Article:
The deadly terror attack carried out by an Isis militant in Vienna this week that killed four people and injured 22 was the first such atrocity in Austria for a quarter of a century.

Following Islamist-inspired outrages in France and Germany, including the brutal killing of three people at a church in Nice, it has heightened fears that a new terror wave could be building across Europe.

The UK responded by raising its terror alert level to “severe” while the head of Germany’s domestic intelligence agency warned it was “highly likely” that extremists were plotting copycat attacks. Austria has sent the army to guard sensitive sites and France has more than doubled its military deployment to 7,000.

Security officials believe the resurgence of the threat is real, made more potent by the large number of European jihadis who have returned from Iraq and Syria or who sought to travel there. They have repeatedly warned about the danger from this group of extremists with proven terrorist intent.

“These attacks occurring closely one after the other raises questions about whether it is all just a coincidence,” said Raffaello Pantucci, a counterterror expert at the London-based Royal United Services Institute.

“The underlying problems which drive violent Islamist extremism have not gone away,” he continued. “There is the fundamental problem of radicalised people who joined Isis coming out of prison still radicalised.”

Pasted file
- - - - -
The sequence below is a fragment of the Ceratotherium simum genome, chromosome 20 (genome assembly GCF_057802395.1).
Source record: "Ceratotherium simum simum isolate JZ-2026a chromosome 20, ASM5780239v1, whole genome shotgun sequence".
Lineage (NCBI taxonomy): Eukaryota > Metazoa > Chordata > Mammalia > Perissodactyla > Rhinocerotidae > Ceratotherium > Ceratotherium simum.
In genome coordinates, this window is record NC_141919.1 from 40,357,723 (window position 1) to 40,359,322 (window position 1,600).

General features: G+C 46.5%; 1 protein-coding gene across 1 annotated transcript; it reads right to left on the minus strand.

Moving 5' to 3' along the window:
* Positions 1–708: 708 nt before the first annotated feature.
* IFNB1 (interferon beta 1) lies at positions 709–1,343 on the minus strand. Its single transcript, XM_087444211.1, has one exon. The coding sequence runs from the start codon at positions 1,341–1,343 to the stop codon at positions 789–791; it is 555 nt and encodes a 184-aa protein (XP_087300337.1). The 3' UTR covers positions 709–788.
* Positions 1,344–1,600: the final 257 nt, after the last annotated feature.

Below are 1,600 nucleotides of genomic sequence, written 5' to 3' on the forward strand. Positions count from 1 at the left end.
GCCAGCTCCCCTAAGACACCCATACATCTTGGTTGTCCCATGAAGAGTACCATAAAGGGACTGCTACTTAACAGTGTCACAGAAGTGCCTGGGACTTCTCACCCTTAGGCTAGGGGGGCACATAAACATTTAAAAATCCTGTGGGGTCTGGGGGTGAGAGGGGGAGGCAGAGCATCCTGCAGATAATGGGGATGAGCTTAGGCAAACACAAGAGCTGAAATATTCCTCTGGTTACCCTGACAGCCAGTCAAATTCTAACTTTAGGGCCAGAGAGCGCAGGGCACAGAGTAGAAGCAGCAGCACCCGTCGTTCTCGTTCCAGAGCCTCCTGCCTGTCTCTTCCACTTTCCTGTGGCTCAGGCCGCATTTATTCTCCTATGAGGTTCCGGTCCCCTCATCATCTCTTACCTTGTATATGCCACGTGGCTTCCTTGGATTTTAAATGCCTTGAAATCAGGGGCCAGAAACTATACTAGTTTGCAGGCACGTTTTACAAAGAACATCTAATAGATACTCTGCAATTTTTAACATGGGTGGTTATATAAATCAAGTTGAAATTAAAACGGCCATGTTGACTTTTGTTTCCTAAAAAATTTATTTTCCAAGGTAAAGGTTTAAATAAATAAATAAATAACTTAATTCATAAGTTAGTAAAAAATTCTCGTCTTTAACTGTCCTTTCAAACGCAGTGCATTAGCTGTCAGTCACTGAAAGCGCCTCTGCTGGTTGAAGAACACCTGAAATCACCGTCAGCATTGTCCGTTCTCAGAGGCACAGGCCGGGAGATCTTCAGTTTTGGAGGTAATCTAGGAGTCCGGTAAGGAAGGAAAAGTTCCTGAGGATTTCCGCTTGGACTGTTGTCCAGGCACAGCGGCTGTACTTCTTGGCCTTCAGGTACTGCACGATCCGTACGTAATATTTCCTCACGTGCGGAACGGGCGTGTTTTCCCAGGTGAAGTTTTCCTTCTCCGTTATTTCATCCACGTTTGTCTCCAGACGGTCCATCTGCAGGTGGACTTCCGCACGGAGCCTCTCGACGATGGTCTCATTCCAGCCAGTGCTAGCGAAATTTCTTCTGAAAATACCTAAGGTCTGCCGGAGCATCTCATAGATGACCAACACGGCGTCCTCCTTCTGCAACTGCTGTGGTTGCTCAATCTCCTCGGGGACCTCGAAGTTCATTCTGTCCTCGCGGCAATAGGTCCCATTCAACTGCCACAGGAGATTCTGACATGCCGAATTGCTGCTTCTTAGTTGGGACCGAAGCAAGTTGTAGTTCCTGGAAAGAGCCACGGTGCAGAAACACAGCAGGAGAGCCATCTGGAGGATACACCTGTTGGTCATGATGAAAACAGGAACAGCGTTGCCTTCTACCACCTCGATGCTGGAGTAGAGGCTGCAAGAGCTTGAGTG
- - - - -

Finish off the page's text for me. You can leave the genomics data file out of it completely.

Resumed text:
The Vienna attacker was one such offender. Kujtim Fejzulai was a 20-year-old Islamist extremist sentenced to 22 months in prison for attempting to travel to Syria to join Isis, but released in December after just eight months.

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The Islamist extremist who killed the French teacher Samuel Paty last month had reportedly been in contact with an Isis fighter in Syria. The man suspected of stabbing a tourist to death in the German city of Dresden last month was a convicted Isis recruiter released from juvenile prison only five days earlier.

Before these attacks, jihadi terrorism across Europe appeared to be in decline. According to data from Europol, 21 Islamist terror attacks were made in 2019, down from 24 in 2018 and 33 in 2017. Isis propaganda appeared to lose momentum as its so-called caliphate in Iraq and Syria was recaptured, but recent events are reigniting the networks. 

One flashpoint was the decision in September by French magazine Charlie Hebdo to republish cartoons caricaturing the Prophet Mohammed to mark a new trial relating to the deadly 2015 terror attack on its offices. The subsequent anti-French campaign whipped up on social media was a force behind the Paris and Nice attacks, the authorities believe. 

An attack on Charlie Hebdo magazine in Paris in September © Alain Jocard/AFP/Getty
Three people were killed in Nice in late October © Daniel Cole/AP

Long before these cartoons were republished, however, European security agencies were alert to the risk of attacks increasing again.

An estimated 5,000 Isis supporters left Europe to fight with Isis, but managing those who have returned — and others who were caught before they could travel — is a near impossible task. Austria’s intelligence and security service warned in a report last year that, despite fewer “jihadi travellers” returning to Austria than expected, they posed a “significant danger” that was “difficult to predict”.